To begin Chapter 1 of Making the Best of It, John Stackhouse lays out some important definitions.
Culture is the response we give to two “make” questions when think about a particular society:
- What do they make?
- What do they make of it?
As Martin Marty wrote, culture is, “everything humans do to, and make of, nature.” (14) So it is partly about the physical artifacts, but it is also about the meaning society gives to various actions. Niebuhr wrote:
Stackhouse wants to be sure we differentiate this understanding of culture from the idea of culture as “refined living” or “sophisticated tastes.” He also highlights that even in relatively small societies there is differentiation of groups within society and caution is needed when we talk about dominant culture in a pluralistic society. Stackhouse doesn’t get into the sociological distinction of culture and society (society being the community that has a culture), and says the two terms will be used almost interchangeably for this discussion.
Stackhouse points out that there is no word in either of the biblical languages translates as “culture.” “World” is a term that overlaps with our sense of culture but it is not identical.
Stackhouse reviews several Greek terms that are translated world. Some uses of kosmos probably come closest to what we mean by culture. It can mean “the whole of creation” or “the world of humankind,” or “the inhabited world.” In some contexts it clearly incorporates what we mean by culture. Uses of the term run the range of positive, negative, and neutral dispositions.
Church can run have a broad range of meanings from sacred building, to congregation, to international denomination or the entire community saved by Jesus Christ. Stackhouse writes:
Kingdom of God
In one sense, God is sovereign over all, so all creation is the Kingdom of God. But here we are talking about the sense in which it is so frequently meant in the New Testament. Concerning “Kingdom of God” in the synoptic gospels, Stackhouse writes:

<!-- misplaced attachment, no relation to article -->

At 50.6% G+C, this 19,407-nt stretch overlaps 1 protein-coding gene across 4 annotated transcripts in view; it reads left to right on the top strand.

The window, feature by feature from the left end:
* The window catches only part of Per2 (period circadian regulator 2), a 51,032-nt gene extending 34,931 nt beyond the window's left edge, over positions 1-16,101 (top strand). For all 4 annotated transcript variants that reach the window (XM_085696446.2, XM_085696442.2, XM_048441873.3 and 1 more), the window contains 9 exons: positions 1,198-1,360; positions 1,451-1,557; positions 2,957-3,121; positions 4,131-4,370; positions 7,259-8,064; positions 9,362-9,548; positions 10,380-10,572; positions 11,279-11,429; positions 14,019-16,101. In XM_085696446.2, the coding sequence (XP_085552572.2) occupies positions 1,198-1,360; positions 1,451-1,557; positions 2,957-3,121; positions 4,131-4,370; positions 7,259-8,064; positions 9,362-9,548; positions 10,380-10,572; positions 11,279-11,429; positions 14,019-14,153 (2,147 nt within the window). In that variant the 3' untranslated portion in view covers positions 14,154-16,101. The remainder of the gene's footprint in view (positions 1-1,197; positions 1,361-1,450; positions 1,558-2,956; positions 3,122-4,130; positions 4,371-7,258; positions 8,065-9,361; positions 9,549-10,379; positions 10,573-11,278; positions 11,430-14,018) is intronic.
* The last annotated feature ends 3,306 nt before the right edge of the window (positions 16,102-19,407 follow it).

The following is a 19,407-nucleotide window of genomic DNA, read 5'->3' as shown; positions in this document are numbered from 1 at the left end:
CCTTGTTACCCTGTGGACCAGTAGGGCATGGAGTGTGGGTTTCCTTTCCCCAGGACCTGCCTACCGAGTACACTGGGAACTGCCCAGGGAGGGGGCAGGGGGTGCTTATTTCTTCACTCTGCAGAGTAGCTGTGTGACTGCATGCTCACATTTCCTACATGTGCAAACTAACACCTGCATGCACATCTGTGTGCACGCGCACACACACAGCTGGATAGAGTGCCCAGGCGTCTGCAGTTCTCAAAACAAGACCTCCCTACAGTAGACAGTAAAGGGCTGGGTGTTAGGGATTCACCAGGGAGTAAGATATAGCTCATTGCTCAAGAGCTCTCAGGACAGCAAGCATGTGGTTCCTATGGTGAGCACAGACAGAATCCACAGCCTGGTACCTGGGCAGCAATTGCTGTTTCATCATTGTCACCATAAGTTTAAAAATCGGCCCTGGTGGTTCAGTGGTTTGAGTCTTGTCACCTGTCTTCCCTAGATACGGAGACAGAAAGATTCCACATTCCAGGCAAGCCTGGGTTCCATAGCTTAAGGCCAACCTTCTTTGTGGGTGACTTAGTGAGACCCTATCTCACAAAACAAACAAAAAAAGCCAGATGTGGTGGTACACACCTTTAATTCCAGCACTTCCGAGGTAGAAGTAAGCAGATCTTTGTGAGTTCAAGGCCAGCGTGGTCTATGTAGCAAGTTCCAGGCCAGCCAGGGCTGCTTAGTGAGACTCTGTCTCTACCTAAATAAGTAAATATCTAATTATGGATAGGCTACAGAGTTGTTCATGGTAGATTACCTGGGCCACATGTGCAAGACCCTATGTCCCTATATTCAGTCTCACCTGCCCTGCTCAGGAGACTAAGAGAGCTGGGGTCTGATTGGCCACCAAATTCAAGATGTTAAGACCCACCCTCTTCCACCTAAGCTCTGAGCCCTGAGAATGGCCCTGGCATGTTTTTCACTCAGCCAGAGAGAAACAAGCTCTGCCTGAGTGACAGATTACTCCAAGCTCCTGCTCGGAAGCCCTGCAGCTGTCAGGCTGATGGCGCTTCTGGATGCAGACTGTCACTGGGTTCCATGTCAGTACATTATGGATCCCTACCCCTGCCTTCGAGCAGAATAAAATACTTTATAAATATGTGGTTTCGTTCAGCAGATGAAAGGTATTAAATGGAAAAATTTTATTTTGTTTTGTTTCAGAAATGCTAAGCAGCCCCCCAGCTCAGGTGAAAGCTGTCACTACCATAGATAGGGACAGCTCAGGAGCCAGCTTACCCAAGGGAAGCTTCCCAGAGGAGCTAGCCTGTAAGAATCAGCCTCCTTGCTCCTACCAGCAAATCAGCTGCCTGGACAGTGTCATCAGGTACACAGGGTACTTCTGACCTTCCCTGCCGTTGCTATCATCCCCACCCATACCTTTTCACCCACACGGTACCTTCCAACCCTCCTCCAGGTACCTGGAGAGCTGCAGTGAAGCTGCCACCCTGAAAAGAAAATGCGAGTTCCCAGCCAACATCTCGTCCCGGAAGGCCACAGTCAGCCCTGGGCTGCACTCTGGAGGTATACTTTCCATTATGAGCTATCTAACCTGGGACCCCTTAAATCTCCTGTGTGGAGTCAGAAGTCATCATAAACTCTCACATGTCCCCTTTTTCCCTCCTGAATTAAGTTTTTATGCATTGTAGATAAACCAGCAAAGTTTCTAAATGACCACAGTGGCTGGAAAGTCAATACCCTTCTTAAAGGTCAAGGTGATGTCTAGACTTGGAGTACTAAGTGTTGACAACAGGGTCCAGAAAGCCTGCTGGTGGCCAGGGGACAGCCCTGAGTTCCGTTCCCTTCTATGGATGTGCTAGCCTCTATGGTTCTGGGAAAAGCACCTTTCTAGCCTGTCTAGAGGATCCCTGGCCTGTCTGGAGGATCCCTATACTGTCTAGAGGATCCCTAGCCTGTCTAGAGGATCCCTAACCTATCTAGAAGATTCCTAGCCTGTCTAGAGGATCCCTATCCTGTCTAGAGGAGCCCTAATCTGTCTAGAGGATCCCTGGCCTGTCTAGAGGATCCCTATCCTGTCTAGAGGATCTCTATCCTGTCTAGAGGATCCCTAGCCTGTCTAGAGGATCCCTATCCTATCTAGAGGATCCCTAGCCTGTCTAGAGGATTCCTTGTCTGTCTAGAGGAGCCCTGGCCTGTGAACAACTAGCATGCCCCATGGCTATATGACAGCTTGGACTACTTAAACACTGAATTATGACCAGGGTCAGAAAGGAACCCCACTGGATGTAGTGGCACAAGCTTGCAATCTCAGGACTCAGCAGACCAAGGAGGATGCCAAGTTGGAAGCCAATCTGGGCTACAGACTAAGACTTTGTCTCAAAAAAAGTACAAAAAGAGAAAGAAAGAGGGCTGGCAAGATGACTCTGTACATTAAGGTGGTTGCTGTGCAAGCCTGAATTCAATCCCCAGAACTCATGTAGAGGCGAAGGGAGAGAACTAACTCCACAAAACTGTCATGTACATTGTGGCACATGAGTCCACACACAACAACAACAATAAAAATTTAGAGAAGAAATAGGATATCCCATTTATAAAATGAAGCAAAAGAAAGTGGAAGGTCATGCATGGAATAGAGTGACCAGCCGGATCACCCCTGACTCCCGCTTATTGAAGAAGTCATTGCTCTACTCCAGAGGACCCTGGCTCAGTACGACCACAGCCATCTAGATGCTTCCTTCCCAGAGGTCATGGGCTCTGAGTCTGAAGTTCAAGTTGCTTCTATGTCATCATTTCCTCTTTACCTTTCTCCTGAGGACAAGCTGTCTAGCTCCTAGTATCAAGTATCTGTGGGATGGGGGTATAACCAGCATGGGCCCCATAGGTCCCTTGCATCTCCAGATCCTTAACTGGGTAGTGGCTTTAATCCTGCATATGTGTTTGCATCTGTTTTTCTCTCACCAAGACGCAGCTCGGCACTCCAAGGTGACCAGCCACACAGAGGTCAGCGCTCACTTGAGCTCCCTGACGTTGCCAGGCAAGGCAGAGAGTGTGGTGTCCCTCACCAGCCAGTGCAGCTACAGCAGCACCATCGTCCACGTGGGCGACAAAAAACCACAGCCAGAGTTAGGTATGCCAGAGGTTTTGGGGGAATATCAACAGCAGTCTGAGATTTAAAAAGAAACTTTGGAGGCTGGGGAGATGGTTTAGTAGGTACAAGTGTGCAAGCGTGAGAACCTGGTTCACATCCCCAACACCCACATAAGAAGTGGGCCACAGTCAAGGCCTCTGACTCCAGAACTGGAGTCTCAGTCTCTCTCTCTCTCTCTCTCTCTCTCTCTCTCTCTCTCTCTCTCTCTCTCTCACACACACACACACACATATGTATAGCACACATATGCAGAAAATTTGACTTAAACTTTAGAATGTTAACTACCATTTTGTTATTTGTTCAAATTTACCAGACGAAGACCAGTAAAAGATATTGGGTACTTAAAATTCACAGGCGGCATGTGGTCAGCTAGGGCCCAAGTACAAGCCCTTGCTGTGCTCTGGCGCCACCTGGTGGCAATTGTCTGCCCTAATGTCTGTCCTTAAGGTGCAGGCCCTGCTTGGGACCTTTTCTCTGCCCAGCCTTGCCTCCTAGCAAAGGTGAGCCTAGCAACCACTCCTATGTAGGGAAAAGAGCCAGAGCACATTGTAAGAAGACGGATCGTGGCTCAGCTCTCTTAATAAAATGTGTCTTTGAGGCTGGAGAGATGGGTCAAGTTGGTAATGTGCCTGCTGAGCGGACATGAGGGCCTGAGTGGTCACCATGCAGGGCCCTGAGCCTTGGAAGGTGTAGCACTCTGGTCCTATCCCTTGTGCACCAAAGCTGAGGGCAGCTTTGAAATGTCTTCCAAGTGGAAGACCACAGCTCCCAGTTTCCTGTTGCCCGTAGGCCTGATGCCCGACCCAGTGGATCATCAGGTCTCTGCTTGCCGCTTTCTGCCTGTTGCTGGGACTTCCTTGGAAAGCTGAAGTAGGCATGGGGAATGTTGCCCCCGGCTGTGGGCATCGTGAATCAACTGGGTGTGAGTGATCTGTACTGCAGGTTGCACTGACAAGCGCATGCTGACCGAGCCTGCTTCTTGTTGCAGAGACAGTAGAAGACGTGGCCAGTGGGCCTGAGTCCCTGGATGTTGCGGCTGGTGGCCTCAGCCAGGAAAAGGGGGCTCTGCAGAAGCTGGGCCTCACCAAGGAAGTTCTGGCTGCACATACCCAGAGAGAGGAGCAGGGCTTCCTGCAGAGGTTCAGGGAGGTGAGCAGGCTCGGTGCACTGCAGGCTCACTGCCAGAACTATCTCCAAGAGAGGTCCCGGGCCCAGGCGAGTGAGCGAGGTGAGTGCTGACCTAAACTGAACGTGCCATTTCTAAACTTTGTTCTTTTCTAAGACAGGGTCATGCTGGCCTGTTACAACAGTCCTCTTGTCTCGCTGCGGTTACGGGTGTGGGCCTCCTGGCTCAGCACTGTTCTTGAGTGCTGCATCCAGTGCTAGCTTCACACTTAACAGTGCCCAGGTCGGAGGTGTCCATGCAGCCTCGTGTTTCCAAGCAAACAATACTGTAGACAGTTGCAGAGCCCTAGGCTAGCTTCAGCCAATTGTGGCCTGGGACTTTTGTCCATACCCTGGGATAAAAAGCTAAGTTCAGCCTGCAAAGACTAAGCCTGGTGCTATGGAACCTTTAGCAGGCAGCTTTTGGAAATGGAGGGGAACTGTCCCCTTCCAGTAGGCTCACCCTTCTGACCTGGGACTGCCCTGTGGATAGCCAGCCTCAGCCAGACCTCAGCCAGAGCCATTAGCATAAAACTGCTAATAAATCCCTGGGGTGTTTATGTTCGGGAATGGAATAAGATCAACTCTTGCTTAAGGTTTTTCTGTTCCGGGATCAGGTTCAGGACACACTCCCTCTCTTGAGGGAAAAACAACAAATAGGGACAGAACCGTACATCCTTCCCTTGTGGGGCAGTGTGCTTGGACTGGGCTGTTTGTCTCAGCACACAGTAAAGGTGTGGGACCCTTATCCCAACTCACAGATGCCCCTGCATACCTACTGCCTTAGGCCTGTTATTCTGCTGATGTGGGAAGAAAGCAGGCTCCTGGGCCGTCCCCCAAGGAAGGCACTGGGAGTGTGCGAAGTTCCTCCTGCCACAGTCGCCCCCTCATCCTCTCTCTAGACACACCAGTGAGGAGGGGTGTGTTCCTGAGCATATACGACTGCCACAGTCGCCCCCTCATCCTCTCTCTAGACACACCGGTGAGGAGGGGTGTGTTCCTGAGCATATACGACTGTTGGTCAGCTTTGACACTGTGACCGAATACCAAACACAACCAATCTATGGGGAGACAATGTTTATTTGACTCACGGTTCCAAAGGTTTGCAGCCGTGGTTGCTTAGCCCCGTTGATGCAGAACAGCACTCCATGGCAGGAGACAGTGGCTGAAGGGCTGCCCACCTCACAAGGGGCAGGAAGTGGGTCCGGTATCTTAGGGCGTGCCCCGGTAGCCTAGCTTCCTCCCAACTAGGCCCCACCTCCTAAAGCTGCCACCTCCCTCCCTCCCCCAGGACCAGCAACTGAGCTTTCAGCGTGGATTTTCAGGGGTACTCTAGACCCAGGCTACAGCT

The reign of God is here but it has not reached its fullness, so in this sense he says the Kingdom of God is “already, but not yet.”
As we move into John and the rest of the New Testament, we see other euphemisms for the Kingdom of God. John speaks of “eternal life.” Paul tends to talk about “salvation.” Because the “Kingdom of God” imagery is deeply tied up with Jewish culture, gentiles would not have related to the term; thus the need for other depictions.
Church and the Kingdom of God
The church is not the Kingdom of God. Stackhouse points out that individuals and groups within the visible church do not always follow Jesus. Some that may appear to be in Kingdom of God are not. But then there are also those who we might not expect to be a part of the Kingdom of God who are a part:
Furthermore, the influence of God’s Kingdom has been spreading, bit by bit, wherever individuals, groups, nations, and transnational realities have been influenced for the better. In our day, for example, the increased profile of universal human rights in national and international politics – with particular attention to women, children, and the poor (recognizing that women and children constitute most of the poor) – is an example of the spread of the influence of the Kingdom of God incognito, so to speak. It is obvious that the international order is far from Christian in its identity and conduct. In that crucial sense it is clearly not the Kingdom of God. Nonetheless, the Kingdom of God is partially and mixedly, but also really, present in the extension of these values into spheres previously not deeply shape by them. (21)
A final important distinction Stackhouse makes is that while there is considerable continuity with the Old Testament version of the Kingdom of God, there is also discontinuity as well, particularly in the political sphere.
I suspect some of Stackhouse’s definitions may be controversial with some of my readers, especially his thoughts on the Kingdom of God. The more I read about Second Temple Judaism, I’m inclined to think that Jesus had something not all that dissimilar to what the Jews had in mind in terms of a massive resurrection, Israel being restored to greatness, and the gentiles drawn into worshiping God. It is post resurrection that the Kingdom of God begins to take on new textures. Some scholars I respect argue the Kingdom of God must be tied more specifically to the presence and action of actual communities intentional in their worship of God, and would not consider the development of certain values and outcomes (like the emergence of human rights) to be an expression of the Kingdom of God. They see more of a one-to-one correspondence between “church” and “Kingdom of God.”
With some qualification, Stackhouse’s views correspond very closely to mine in these definitions. How about you?